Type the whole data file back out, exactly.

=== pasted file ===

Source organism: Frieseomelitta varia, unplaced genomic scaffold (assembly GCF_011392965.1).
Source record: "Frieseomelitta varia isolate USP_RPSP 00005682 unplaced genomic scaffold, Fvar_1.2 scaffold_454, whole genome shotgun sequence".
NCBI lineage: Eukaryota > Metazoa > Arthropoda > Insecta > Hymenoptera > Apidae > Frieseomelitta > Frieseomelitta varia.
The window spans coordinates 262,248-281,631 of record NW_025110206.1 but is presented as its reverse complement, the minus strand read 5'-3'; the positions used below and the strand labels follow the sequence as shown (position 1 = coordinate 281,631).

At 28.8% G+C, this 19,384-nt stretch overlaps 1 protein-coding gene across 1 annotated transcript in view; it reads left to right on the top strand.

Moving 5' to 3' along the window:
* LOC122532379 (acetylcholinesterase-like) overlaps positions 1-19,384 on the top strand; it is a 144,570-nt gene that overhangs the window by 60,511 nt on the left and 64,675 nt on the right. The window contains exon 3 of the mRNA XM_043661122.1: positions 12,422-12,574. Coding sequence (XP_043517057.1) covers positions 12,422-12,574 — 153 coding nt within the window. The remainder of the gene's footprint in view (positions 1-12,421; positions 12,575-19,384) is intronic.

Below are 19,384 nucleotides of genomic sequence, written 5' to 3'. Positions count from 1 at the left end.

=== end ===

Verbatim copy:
Source organism: Frieseomelitta varia, unplaced genomic scaffold (assembly GCF_011392965.1).
Source record: "Frieseomelitta varia isolate USP_RPSP 00005682 unplaced genomic scaffold, Fvar_1.2 scaffold_454, whole genome shotgun sequence".
NCBI lineage: Eukaryota > Metazoa > Arthropoda > Insecta > Hymenoptera > Apidae > Frieseomelitta > Frieseomelitta varia.
The window spans coordinates 262,248-281,631 of record NW_025110206.1 but is presented as its reverse complement, the minus strand read 5'-3'; the positions used below and the strand labels follow the sequence as shown (position 1 = coordinate 281,631).

At 28.8% G+C, this 19,384-nt stretch overlaps 1 protein-coding gene across 1 annotated transcript in view; it reads left to right on the top strand.

Moving 5' to 3' along the window:
* LOC122532379 (acetylcholinesterase-like) overlaps positions 1-19,384 on the top strand; it is a 144,570-nt gene that overhangs the window by 60,511 nt on the left and 64,675 nt on the right. The window contains exon 3 of the mRNA XM_043661122.1: positions 12,422-12,574. Coding sequence (XP_043517057.1) covers positions 12,422-12,574 — 153 coding nt within the window. The remainder of the gene's footprint in view (positions 1-12,421; positions 12,575-19,384) is intronic.

Below are 19,384 nucleotides of genomic sequence, written 5' to 3'. Positions count from 1 at the left end.